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Geography textbook’s Medieval views on unemployment

Geography textbook’s Medieval views on unemployment

Image source: © canva
Maja Kozłowska,
04.01.2024 15:45

The Nowa Era geography textbook presents harmful views as facts. Students are outraged.

With the new government in place, Poles and Polish women can look forward to a significant education reform. The new ministers, Barbara Nowacka (Minister of Education and Science) and Dariusz Wieczorek (Minister of Science and Higher Education) are working hard to "clean up" after the previous minister, Czarnek.

Barbara Nowacka has proposed several changes, including pay raises for teachers, limiting religious lessons to one per week, reducing the curriculum or limiting the subjects that count towards the average grade. Removing HiT (Polish: Historia i teraźniejszość, English: History and Contemporary Times), a controversial subject with an equally controversial textbook by Professor Roszkowski, is also a priority. Roszkowski's book contained homophobic and racist content and also criticised children born through in vitro fertilisation, which led to the author being taken to court.

Geography textbook’s nonsense on unemployment

A user named X @dimmilaverita10 has uploaded a photo of a textbook, also known as Vademecum, for high school graduates from the New Era publisher. The book seems to contain nonsensical content, which is surprising considering it was approved in 2023. While errors can happen in textbooks, it's concerning that no one has pointed this out, including the publishing house or any teacher.

The Vademecum includes a table that ranks unemployment's negative and positive effects. According to the table, the positive effects of unemployment include an increase in discipline, productivity, and quality of work, increased respect for work, an increase in professional qualifications, and an increase in self-employment among the unemployed, leading to the establishment of small businesses.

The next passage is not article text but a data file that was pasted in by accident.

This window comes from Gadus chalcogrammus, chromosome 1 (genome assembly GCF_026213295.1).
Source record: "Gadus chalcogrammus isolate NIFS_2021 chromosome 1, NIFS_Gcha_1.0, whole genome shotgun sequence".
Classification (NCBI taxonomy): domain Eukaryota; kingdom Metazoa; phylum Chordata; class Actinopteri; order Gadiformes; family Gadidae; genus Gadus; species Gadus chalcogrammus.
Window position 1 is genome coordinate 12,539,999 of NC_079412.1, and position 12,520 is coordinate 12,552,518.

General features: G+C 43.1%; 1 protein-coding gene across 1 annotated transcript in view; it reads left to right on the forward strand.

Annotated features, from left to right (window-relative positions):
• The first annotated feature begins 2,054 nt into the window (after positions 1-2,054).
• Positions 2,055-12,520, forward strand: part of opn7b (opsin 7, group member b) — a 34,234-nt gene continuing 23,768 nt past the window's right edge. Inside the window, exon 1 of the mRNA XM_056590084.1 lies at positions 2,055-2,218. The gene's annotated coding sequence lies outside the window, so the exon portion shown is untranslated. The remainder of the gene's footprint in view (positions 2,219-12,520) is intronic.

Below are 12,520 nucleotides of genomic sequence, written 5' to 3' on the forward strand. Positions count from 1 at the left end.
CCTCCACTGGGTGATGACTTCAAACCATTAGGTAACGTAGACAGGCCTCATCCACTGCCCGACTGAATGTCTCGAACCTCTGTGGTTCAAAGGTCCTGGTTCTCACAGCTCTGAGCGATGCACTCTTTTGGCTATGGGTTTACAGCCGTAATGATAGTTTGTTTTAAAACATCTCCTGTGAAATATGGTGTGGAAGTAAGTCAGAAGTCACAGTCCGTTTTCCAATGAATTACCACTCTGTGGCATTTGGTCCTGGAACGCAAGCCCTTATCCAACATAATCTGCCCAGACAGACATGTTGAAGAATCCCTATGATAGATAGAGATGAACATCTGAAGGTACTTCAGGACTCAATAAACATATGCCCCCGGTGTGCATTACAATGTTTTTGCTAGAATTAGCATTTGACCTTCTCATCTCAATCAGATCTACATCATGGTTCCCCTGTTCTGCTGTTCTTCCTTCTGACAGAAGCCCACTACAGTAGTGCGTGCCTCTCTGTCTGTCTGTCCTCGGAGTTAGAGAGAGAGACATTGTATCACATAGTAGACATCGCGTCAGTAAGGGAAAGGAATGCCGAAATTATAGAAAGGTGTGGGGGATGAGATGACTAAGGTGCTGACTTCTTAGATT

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Positive effects of unemployment according to the New Era: Respect for work

It is debatable if there are any "positive" effects of unemployment. While it is possible to argue that being unemployed can improve one's professional skills, this mainly applies to individuals with a basic understanding of a particular field. Furthermore, it can be difficult to pursue further training when savings are running out, and one needs to focus on making a living.

The first two points regarding unemployment - teaching respect for work and increasing discipline, productivity, and quality of work - are alarming and toxic. Unemployment can break the sense of stability and security rather than instilling respect for work. Similarly, the notion that being unemployed can increase discipline, productivity, and quality of work is unreasonable. This idea puts unnecessary pressure on workers to give more than 100% of themselves to deserve the "luxury" of employment.

It is not an absolute characteristic of work to be valued, particularly when individuals face workplace bullying or employers who refuse to pay wages or mistreat subordinates. For Gen Z, being unemployed is preferable to being unhappy.

It is crucial that the Ministry of Education and Science scrutinises textbooks more closely to ensure that students are not exposed to these misguided "positive" effects of unemployment. No one should have to experience these effects firsthand.

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